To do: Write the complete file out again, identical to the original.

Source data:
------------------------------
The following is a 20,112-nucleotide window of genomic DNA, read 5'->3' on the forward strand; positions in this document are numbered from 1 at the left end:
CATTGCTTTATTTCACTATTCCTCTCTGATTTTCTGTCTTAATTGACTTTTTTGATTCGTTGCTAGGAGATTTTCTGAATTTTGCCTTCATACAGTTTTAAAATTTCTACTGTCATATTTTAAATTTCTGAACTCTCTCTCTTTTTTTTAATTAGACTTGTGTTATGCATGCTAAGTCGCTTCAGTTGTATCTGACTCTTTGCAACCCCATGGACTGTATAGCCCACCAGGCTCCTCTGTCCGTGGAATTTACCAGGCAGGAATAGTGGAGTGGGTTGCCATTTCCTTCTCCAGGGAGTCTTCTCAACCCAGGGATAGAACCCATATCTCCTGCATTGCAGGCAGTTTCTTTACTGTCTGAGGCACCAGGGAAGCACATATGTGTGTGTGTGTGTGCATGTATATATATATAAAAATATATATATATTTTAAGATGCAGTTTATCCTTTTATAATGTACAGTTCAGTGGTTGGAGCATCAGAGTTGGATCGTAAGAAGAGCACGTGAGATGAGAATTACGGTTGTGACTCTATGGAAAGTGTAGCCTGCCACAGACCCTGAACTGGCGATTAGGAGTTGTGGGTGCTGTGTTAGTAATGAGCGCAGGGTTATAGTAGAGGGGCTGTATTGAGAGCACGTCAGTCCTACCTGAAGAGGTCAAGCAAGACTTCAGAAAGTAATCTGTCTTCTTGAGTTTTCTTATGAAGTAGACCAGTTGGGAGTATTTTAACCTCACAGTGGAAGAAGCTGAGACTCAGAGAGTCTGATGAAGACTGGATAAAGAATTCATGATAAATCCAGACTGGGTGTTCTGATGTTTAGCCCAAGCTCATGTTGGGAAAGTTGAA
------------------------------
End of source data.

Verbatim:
The following is a 20,112-nucleotide window of genomic DNA, read 5'->3' on the forward strand; positions in this document are numbered from 1 at the left end:
CATTGCTTTATTTCACTATTCCTCTCTGATTTTCTGTCTTAATTGACTTTTTTGATTCGTTGCTAGGAGATTTTCTGAATTTTGCCTTCATACAGTTTTAAAATTTCTACTGTCATATTTTAAATTTCTGAACTCTCTCTCTTTTTTTTAATTAGACTTGTGTTATGCATGCTAAGTCGCTTCAGTTGTATCTGACTCTTTGCAACCCCATGGACTGTATAGCCCACCAGGCTCCTCTGTCCGTGGAATTTACCAGGCAGGAATAGTGGAGTGGGTTGCCATTTCCTTCTCCAGGGAGTCTTCTCAACCCAGGGATAGAACCCATATCTCCTGCATTGCAGGCAGTTTCTTTACTGTCTGAGGCACCAGGGAAGCACATATGTGTGTGTGTGTGTGCATGTATATATATATAAAAATATATATATATTTTAAGATGCAGTTTATCCTTTTATAATGTACAGTTCAGTGGTTGGAGCATCAGAGTTGGATCGTAAGAAGAGCACGTGAGATGAGAATTACGGTTGTGACTCTATGGAAAGTGTAGCCTGCCACAGACCCTGAACTGGCGATTAGGAGTTGTGGGTGCTGTGTTAGTAATGAGCGCAGGGTTATAGTAGAGGGGCTGTATTGAGAGCACGTCAGTCCTACCTGAAGAGGTCAAGCAAGACTTCAGAAAGTAATCTGTCTTCTTGAGTTTTCTTATGAAGTAGACCAGTTGGGAGTATTTTAACCTCACAGTGGAAGAAGCTGAGACTCAGAGAGTCTGATGAAGACTGGATAAAGAATTCATGATAAATCCAGACTGGGTGTTCTGATGTTTAGCCCAAGCTCATGTTGGGAAAGTTGAA